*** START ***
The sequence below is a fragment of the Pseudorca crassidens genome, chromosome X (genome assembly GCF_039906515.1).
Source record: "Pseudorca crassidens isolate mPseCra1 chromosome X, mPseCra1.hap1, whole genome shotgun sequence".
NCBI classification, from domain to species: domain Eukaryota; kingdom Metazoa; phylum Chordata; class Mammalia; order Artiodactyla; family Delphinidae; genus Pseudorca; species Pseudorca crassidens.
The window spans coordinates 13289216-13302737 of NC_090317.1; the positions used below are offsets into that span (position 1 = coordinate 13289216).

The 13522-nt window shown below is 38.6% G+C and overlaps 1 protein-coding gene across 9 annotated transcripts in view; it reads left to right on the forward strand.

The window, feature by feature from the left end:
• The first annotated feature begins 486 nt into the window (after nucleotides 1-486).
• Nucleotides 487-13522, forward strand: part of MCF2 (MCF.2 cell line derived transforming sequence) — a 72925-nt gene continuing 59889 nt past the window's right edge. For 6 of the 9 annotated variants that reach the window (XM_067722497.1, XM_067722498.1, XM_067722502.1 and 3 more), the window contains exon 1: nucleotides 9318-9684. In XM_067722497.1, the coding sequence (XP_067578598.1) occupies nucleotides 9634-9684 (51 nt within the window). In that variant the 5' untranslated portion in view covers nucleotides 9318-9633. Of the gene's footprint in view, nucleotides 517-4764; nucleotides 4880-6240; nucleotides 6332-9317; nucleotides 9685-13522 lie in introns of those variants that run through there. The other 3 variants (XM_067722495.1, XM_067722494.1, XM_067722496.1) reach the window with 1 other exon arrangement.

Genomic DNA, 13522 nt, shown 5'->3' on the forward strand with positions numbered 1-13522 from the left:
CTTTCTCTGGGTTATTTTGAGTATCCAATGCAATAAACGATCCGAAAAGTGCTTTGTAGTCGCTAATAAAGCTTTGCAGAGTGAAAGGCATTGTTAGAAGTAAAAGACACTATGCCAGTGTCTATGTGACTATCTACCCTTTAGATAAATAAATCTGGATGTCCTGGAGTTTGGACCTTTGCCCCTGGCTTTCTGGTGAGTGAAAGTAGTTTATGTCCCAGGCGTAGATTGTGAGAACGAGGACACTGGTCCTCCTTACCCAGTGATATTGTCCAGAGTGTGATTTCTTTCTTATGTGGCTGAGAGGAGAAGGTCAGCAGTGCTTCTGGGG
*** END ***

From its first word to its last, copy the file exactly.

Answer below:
The sequence below is a fragment of the Pseudorca crassidens genome, chromosome X (genome assembly GCF_039906515.1).
Source record: "Pseudorca crassidens isolate mPseCra1 chromosome X, mPseCra1.hap1, whole genome shotgun sequence".
NCBI classification, from domain to species: domain Eukaryota; kingdom Metazoa; phylum Chordata; class Mammalia; order Artiodactyla; family Delphinidae; genus Pseudorca; species Pseudorca crassidens.
The window spans coordinates 13289216-13302737 of NC_090317.1; the positions used below are offsets into that span (position 1 = coordinate 13289216).

The 13522-nt window shown below is 38.6% G+C and overlaps 1 protein-coding gene across 9 annotated transcripts in view; it reads left to right on the forward strand.

The window, feature by feature from the left end:
• The first annotated feature begins 486 nt into the window (after nucleotides 1-486).
• Nucleotides 487-13522, forward strand: part of MCF2 (MCF.2 cell line derived transforming sequence) — a 72925-nt gene continuing 59889 nt past the window's right edge. For 6 of the 9 annotated variants that reach the window (XM_067722497.1, XM_067722498.1, XM_067722502.1 and 3 more), the window contains exon 1: nucleotides 9318-9684. In XM_067722497.1, the coding sequence (XP_067578598.1) occupies nucleotides 9634-9684 (51 nt within the window). In that variant the 5' untranslated portion in view covers nucleotides 9318-9633. Of the gene's footprint in view, nucleotides 517-4764; nucleotides 4880-6240; nucleotides 6332-9317; nucleotides 9685-13522 lie in introns of those variants that run through there. The other 3 variants (XM_067722495.1, XM_067722494.1, XM_067722496.1) reach the window with 1 other exon arrangement.

Genomic DNA, 13522 nt, shown 5'->3' on the forward strand with positions numbered 1-13522 from the left:
CTTTCTCTGGGTTATTTTGAGTATCCAATGCAATAAACGATCCGAAAAGTGCTTTGTAGTCGCTAATAAAGCTTTGCAGAGTGAAAGGCATTGTTAGAAGTAAAAGACACTATGCCAGTGTCTATGTGACTATCTACCCTTTAGATAAATAAATCTGGATGTCCTGGAGTTTGGACCTTTGCCCCTGGCTTTCTGGTGAGTGAAAGTAGTTTATGTCCCAGGCGTAGATTGTGAGAACGAGGACACTGGTCCTCCTTACCCAGTGATATTGTCCAGAGTGTGATTTCTTTCTTATGTGGCTGAGAGGAGAAGGTCAGCAGTGCTTCTGGGG